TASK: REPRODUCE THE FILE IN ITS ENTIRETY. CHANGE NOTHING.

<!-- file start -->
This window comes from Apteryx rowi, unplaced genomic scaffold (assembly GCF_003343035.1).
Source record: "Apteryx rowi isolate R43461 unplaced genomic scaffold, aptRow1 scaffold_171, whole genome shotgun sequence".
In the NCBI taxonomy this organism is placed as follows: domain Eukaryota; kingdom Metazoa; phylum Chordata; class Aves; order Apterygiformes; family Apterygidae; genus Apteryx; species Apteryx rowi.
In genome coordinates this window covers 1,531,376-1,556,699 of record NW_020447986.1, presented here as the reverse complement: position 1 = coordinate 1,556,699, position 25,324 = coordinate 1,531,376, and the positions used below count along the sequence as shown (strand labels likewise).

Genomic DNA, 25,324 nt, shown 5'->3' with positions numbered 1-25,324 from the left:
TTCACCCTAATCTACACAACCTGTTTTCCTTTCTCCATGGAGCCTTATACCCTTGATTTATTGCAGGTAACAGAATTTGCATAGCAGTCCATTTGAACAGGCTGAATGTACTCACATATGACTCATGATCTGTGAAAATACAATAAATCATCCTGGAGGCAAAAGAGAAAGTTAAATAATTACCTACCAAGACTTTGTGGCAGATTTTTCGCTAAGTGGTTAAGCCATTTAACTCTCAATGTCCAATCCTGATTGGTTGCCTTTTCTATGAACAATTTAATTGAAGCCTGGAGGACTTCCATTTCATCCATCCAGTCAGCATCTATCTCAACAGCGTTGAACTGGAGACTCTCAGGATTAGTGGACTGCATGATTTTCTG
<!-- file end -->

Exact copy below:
This window comes from Apteryx rowi, unplaced genomic scaffold (assembly GCF_003343035.1).
Source record: "Apteryx rowi isolate R43461 unplaced genomic scaffold, aptRow1 scaffold_171, whole genome shotgun sequence".
In the NCBI taxonomy this organism is placed as follows: domain Eukaryota; kingdom Metazoa; phylum Chordata; class Aves; order Apterygiformes; family Apterygidae; genus Apteryx; species Apteryx rowi.
In genome coordinates this window covers 1,531,376-1,556,699 of record NW_020447986.1, presented here as the reverse complement: position 1 = coordinate 1,556,699, position 25,324 = coordinate 1,531,376, and the positions used below count along the sequence as shown (strand labels likewise).

Genomic DNA, 25,324 nt, shown 5'->3' with positions numbered 1-25,324 from the left:
TTCACCCTAATCTACACAACCTGTTTTCCTTTCTCCATGGAGCCTTATACCCTTGATTTATTGCAGGTAACAGAATTTGCATAGCAGTCCATTTGAACAGGCTGAATGTACTCACATATGACTCATGATCTGTGAAAATACAATAAATCATCCTGGAGGCAAAAGAGAAAGTTAAATAATTACCTACCAAGACTTTGTGGCAGATTTTTCGCTAAGTGGTTAAGCCATTTAACTCTCAATGTCCAATCCTGATTGGTTGCCTTTTCTATGAACAATTTAATTGAAGCCTGGAGGACTTCCATTTCATCCATCCAGTCAGCATCTATCTCAACAGCGTTGAACTGGAGACTCTCAGGATTAGTGGACTGCATGATTTTCTG